Megaphone in hand, a union representative listed their reasons for striking. A Lenin he was not. His oratory left much to be desired. There was nothing stirring yet concise like; “Not a penny off the pay; Not a minute on the day”, nor even something as crudely evocative as “Maggie, Maggie, Maggie! Out! Out! Out!” It was just a long spiel of unmemorable demands, utterly devoid of passion, followed by an unemotional exhortation to “Support the Workers”.

Really? “Support the Workers”? Surely he was joking? He could have said anything else: “Fair pay! Fair pensions!” would have been good enough! Even “Support Fair Pay!” would have stuck in people’s minds! But “Support the Workers”?! Who are these “workers”? The same people who mark essays on multi-hundred-pound laptops while sipping lattes in Starbucks?! Only by the greatest stretch of the imagination can university staff be compared to the workers who went on strike in years before! The Red Clydesiders and miners of the 1980s would look at this and either laugh or weep.

There were no chants. There was no singing of The Internationale or The Red Flag. Their way of attracting attention seemed to involve blowing air horns at irritating volume and length. My History lecture went on as normal. I came out an hour later and found, to my surprise, that the pickets had dispersed. I found out in my Politics seminar (which went on as normal as well) that they were only picketing until 11:00.

Only picketing until 11:00?! From 1984 to 1985, the miners and their families endured months of shrinking fuel supplies and intermittent access to food because they believed what they were doing was right! A man was killed because he tried to return to work! In 1919, the Red Clydeside strikes became so bad that tanks had to be sent into restore order! Is this what strike action in Glasgow is now?! The city whose blood runs Labour red would give up picketing before lunch?!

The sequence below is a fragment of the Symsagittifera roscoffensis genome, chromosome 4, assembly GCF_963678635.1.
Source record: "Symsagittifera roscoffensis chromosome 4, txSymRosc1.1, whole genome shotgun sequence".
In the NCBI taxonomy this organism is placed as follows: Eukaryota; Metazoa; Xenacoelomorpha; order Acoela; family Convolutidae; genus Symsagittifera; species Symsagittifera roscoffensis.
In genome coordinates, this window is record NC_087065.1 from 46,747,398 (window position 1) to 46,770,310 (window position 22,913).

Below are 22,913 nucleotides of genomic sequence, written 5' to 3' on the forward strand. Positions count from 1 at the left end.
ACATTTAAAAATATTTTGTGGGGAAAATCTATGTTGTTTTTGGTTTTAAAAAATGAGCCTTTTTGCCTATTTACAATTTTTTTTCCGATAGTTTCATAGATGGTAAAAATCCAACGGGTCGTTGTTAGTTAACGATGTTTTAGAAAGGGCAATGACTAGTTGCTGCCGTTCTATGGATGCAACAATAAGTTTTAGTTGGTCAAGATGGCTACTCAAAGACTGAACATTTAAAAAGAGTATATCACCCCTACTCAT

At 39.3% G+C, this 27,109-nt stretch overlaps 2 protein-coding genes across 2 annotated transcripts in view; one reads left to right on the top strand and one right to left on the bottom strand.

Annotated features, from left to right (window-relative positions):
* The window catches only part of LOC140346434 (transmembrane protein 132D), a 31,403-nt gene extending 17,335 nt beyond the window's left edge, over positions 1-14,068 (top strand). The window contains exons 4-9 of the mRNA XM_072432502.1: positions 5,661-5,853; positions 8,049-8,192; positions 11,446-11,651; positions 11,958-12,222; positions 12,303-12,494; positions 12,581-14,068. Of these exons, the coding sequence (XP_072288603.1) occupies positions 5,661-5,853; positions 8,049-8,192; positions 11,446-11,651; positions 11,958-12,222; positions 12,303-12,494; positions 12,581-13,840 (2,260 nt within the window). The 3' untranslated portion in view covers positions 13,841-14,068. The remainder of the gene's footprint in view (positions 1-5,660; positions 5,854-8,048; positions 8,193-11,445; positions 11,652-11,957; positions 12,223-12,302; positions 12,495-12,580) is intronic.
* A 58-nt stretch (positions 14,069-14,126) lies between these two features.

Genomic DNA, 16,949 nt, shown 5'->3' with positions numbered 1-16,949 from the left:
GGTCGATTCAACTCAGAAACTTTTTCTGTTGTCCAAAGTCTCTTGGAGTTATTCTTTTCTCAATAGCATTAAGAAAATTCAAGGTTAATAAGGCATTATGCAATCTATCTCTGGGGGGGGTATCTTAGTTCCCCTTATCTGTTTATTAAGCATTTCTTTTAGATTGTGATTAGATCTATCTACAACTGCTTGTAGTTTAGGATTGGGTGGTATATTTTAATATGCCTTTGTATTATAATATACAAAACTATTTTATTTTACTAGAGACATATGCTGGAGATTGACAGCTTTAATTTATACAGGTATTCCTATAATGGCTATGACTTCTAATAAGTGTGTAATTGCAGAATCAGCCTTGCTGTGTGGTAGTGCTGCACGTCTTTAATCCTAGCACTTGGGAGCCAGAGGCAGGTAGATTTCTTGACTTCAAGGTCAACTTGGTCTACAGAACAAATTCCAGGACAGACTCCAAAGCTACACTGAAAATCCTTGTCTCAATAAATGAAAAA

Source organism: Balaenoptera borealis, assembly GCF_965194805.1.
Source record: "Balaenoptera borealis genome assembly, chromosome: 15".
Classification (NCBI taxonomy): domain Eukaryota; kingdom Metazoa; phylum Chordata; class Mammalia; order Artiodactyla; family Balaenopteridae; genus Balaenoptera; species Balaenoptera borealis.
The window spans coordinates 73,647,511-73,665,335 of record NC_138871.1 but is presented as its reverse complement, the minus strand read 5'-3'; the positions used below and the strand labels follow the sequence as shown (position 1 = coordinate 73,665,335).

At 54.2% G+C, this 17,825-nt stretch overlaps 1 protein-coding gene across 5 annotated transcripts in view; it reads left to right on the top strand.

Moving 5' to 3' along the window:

I was amazed at myself that I could feel anger at this. Being opposed to strike action, I should have welcomed its failure! But no. The utter ineptitude and non-commitment with which this pathetic excuse for industrial action was conduct angered me somehow. There was no solidarity. There was only a 35% turnout of union members in the UCU strike ballot, with 62% voting in favour of strike action. UCEA said that only 7.8% of the 378,250 people working in the sector took part in the vote for strike action. Tutors who were still working said that they wanted to keep the University running even though they supported the strike. That is not how strike action is supposed to work! The point is supposed to be made by disruption, not through the mere symbolism of a picket line! If you believe in class warfare, then today was an utter betrayal of every single one of Clausewitz’s principles: you either go in thoroughly prepared to win, or not at all.

If a strike this pathetic occurred in Britain’s most socialist city, the city that gave us Red Clydeside, then I shudder to think how ineffective it was in the rest of the UK. This, coupled with the ineffectiveness of the Grangemouth strike, has convinced me that industrial action as a force for change in Britain, is dead.